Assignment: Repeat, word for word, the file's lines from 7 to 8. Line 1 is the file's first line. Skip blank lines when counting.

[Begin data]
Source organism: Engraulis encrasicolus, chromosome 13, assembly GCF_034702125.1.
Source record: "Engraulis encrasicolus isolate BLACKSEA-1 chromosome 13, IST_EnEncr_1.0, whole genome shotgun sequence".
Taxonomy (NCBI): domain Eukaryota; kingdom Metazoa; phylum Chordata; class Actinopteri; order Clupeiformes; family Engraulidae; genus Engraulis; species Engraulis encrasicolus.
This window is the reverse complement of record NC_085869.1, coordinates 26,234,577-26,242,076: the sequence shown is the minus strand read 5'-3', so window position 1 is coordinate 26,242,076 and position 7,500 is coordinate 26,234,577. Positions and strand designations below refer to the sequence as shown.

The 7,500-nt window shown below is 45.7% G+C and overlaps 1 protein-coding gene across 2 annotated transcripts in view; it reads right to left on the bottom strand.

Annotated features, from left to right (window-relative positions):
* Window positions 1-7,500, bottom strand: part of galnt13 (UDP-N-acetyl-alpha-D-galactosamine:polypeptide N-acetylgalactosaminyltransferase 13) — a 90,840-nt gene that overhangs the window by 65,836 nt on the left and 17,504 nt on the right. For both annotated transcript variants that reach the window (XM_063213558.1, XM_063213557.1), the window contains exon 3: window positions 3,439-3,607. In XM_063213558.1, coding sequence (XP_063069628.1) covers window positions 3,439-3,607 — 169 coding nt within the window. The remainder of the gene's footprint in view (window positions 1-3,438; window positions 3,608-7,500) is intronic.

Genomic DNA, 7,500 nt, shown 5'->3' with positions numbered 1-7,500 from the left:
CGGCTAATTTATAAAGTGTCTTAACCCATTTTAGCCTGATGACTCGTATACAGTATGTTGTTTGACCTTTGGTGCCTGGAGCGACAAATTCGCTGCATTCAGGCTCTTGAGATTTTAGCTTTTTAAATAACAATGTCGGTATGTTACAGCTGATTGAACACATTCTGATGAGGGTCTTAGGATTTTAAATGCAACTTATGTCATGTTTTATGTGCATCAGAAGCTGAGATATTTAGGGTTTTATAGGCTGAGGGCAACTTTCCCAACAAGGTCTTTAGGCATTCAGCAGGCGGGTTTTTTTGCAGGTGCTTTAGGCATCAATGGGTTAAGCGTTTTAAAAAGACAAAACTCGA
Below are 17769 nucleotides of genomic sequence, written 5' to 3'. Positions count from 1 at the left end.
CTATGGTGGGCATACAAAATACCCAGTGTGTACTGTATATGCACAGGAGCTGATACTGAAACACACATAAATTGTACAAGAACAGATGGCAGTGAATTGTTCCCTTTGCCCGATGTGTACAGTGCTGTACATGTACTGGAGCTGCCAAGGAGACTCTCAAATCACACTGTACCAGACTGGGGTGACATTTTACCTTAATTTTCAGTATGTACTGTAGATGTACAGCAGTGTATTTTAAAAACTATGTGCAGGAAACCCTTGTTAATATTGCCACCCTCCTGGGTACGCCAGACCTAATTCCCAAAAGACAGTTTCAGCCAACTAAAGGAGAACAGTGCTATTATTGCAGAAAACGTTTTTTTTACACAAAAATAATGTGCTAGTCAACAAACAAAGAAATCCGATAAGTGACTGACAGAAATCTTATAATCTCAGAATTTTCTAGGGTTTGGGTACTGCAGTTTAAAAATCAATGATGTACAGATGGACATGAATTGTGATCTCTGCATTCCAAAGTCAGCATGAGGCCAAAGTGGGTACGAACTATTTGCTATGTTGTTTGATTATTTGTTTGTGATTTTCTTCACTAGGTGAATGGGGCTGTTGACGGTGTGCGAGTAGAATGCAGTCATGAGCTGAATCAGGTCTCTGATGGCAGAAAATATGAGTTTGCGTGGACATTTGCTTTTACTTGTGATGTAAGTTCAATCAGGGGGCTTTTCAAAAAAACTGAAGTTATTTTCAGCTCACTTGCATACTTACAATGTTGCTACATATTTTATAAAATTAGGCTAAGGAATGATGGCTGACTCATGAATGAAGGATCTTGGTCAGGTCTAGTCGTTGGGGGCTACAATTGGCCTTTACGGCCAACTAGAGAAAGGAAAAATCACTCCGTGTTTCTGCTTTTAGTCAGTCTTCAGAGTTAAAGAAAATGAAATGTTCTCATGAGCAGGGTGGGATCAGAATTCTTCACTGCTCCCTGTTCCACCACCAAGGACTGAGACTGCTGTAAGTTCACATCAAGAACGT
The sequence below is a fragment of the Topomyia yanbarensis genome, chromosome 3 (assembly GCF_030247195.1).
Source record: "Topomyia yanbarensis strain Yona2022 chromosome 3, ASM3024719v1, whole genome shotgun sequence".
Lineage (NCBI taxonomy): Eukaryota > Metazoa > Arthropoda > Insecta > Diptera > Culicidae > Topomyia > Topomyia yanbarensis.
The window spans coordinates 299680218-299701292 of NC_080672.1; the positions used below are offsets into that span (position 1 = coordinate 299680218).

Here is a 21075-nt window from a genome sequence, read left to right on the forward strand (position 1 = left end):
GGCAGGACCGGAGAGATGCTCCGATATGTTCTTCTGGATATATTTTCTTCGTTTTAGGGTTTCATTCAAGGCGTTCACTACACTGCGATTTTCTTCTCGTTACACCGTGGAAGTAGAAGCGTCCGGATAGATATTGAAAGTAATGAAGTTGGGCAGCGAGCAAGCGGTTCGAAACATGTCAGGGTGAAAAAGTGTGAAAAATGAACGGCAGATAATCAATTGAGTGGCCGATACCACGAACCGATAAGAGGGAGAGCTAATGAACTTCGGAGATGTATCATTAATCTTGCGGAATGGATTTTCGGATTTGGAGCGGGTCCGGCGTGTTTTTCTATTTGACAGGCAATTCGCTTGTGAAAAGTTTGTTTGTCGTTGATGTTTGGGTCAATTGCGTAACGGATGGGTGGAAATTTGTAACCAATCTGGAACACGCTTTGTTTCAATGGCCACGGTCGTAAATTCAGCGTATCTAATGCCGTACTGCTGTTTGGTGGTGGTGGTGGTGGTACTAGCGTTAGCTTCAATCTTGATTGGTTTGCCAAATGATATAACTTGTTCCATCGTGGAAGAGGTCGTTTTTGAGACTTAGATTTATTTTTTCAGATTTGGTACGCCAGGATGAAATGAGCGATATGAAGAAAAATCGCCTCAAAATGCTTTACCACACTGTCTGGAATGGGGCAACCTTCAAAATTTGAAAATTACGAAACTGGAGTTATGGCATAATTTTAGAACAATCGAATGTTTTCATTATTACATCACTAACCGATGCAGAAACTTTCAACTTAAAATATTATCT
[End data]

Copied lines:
* Window positions 1-7,500, bottom strand: part of galnt13 (UDP-N-acetyl-alpha-D-galactosamine:polypeptide N-acetylgalactosaminyltransferase 13) — a 90,840-nt gene that overhangs the window by 65,836 nt on the left and 17,504 nt on the right. For both annotated transcript variants that reach the window (XM_063213558.1, XM_063213557.1), the window contains exon 3: window positions 3,439-3,607. In XM_063213558.1, coding sequence (XP_063069628.1) covers window positions 3,439-3,607 — 169 coding nt within the window. The remainder of the gene's footprint in view (window positions 1-3,438; window positions 3,608-7,500) is intronic.

Genomic DNA, 7,500 nt, shown 5'->3' with positions numbered 1-7,500 from the left: